Scientists at the Indian Institute of Science (IISc), Bengaluru, have conducted a study analyzing the influence of socio-demographic factors on the commuting habits of people in Bengaluru. The findings of the team, led by Prof. Ashish Verma from the Centre for Infrastructure, Sustainable Transportation and Urban Planning (CiSTUP), can be implemented in metropolitan cities to ease traffic congestion and pollution by opting for alternative and eco-friendly modes of transport.
The researchers obtained data regarding means of commute and socio-demographic factors from Bangalore Metropolitan Regional Development Authority (BMRDA). The data was collected from 11,822 households, roughly representing about 2.1% of Bengaluru’s households, during 2009. Socio-demographic factors like age, gender, occupation, education, number of vehicles owned, type of vehicle owned (two wheeler or four wheeler), number of breadwinners in a family and the type of residence, were gathered in the survey along with details about their commute behaviour like the mode of transport used, the frequency of commute, the distance travelled and the duration of travel. The researchers then split the data into two parts - the first corresponding to those who owned at least one vehicle, and the second corresponding to those that did not own any.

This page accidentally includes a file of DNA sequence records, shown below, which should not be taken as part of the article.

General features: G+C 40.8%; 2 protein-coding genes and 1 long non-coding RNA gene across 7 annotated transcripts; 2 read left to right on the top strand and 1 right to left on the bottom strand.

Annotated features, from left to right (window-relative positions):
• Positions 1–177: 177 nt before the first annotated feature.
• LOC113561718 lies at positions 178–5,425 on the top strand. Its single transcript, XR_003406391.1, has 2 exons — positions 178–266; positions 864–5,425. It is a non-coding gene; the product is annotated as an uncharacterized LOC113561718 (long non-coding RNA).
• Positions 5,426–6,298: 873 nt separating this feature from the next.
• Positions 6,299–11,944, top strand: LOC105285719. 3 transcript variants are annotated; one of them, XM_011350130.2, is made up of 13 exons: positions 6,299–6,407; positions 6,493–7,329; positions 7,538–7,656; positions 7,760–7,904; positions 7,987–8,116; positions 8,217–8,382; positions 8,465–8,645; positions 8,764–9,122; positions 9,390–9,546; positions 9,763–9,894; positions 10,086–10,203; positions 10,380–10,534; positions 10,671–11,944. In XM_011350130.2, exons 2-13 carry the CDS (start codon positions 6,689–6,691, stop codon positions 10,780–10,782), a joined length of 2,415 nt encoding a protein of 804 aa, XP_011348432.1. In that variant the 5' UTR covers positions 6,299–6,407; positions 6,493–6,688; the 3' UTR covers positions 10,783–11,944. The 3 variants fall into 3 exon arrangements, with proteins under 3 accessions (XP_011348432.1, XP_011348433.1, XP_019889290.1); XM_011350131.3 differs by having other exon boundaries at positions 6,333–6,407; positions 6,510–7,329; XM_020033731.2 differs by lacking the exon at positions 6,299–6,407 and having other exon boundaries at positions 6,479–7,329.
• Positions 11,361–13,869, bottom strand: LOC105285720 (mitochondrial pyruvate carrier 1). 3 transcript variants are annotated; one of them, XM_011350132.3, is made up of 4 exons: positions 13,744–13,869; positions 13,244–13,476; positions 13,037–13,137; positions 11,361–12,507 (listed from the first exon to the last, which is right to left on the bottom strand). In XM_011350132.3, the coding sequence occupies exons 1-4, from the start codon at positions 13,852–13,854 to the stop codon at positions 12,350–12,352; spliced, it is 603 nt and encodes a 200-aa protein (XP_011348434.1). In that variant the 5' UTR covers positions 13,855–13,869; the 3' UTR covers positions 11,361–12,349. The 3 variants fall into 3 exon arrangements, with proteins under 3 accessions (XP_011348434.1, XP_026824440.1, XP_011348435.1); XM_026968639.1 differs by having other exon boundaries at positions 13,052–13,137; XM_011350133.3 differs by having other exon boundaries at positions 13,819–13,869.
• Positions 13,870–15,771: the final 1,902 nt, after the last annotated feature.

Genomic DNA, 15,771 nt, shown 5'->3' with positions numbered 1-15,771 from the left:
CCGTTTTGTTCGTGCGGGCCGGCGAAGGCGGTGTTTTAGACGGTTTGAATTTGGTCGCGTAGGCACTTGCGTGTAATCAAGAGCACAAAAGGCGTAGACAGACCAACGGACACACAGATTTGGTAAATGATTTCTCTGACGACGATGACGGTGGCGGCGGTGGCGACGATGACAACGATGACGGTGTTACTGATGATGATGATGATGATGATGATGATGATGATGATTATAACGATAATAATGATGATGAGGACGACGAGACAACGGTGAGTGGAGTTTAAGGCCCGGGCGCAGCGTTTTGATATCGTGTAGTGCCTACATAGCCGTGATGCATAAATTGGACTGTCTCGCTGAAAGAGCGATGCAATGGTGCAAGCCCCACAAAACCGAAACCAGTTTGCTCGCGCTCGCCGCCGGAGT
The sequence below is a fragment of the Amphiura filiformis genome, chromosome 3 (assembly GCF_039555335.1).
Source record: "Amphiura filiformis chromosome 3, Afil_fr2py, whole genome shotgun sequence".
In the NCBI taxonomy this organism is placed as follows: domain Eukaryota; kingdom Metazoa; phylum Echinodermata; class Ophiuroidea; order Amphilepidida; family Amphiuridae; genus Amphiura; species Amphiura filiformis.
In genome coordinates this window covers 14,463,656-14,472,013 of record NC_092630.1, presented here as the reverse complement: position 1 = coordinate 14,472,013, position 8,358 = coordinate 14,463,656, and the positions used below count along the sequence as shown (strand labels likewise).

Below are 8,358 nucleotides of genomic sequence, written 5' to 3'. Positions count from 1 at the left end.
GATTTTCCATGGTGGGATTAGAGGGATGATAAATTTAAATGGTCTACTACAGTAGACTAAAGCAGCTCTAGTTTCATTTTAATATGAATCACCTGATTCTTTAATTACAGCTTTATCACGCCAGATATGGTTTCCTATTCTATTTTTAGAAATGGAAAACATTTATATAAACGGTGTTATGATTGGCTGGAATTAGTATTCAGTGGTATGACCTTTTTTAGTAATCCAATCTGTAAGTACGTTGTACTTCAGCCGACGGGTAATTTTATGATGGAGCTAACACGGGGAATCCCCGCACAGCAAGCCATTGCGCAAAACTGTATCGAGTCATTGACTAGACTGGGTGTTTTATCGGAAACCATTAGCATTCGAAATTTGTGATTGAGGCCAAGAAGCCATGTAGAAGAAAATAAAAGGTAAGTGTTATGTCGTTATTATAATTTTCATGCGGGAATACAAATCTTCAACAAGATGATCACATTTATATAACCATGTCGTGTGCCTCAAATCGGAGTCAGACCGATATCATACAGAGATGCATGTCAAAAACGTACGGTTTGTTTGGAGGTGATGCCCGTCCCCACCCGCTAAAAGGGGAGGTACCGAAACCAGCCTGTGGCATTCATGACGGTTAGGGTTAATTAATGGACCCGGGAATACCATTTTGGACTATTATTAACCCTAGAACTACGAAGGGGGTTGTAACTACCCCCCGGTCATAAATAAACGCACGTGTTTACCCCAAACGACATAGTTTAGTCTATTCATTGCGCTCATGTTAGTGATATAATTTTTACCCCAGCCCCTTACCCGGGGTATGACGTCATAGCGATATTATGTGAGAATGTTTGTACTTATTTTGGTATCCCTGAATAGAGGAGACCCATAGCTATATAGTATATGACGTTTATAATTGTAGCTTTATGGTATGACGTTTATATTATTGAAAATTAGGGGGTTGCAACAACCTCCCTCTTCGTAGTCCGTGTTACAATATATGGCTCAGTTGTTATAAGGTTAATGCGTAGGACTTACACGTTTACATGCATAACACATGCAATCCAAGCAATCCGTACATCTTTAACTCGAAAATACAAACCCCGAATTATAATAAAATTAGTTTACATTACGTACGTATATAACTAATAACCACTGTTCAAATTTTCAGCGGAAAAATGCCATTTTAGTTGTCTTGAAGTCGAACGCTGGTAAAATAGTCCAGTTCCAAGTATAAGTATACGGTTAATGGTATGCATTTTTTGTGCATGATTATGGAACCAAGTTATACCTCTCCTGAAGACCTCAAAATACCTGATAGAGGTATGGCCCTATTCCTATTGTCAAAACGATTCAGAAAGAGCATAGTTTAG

To ascertain the impact of socio-demographic factors on the choice of mode of commute, a Multinomial Logistic Regression (MLR) model was used, which studies the dependence between multiple variables. In this study, the MLR technique was used to compare people’s chosen mode of commute with their socio-demographic data. The study compared six different modes of commute - car, bus, motorbike, auto rickshaw, cycling and walking, against socio-demographic factors like travel cost, household income, ratio of number of vehicles to number of breadwinners in the household, age, gender and the purpose of the trip.
The researchers observed interesting patterns in the commute behaviour of people - an increase in household income reduced the likelihood of a commuter to walk and cycle, the commute time for those who chose to walk or cycle to work was around ten times greater than those using bikes and buses, and people owning a vehicle had lesser inclination to opt for public transport or even walking or cycling. These results were verified with an earlier study conducted in Chennai and was found to be matching.
Other important findings of the study were that women had shorter commute distances than men, indicating that women chose to work closer to their homes. Due to short commute distance they use walk and cycle to work more often than men. They were are also more inclined to use private modes of transport like own vehicles or autos, for their comfort and safety, when compared to men. The study also observed that trips to schools were shorter than those to workplaces and found that there was not much socio-demographic differences between people owning a two wheeler and those who did not own any vehicle.
Studies that explore commuter behaviour are significant for a developing country like India to help mitigate the increasing traffic and to provide eco-friendly alternatives for commuters in packed cities and metropolitans. “The matrices of compact cities are found to have a differential effect on Non Motorised Transport mode (like walking and cycling) and the trip distance behavior across the group not-owning any vehicles (mainly low income households) versus the group that own vehicles. It is important to factor it while developing compact cities,” signs off Prof. Verma, emphasising the importance of such studies.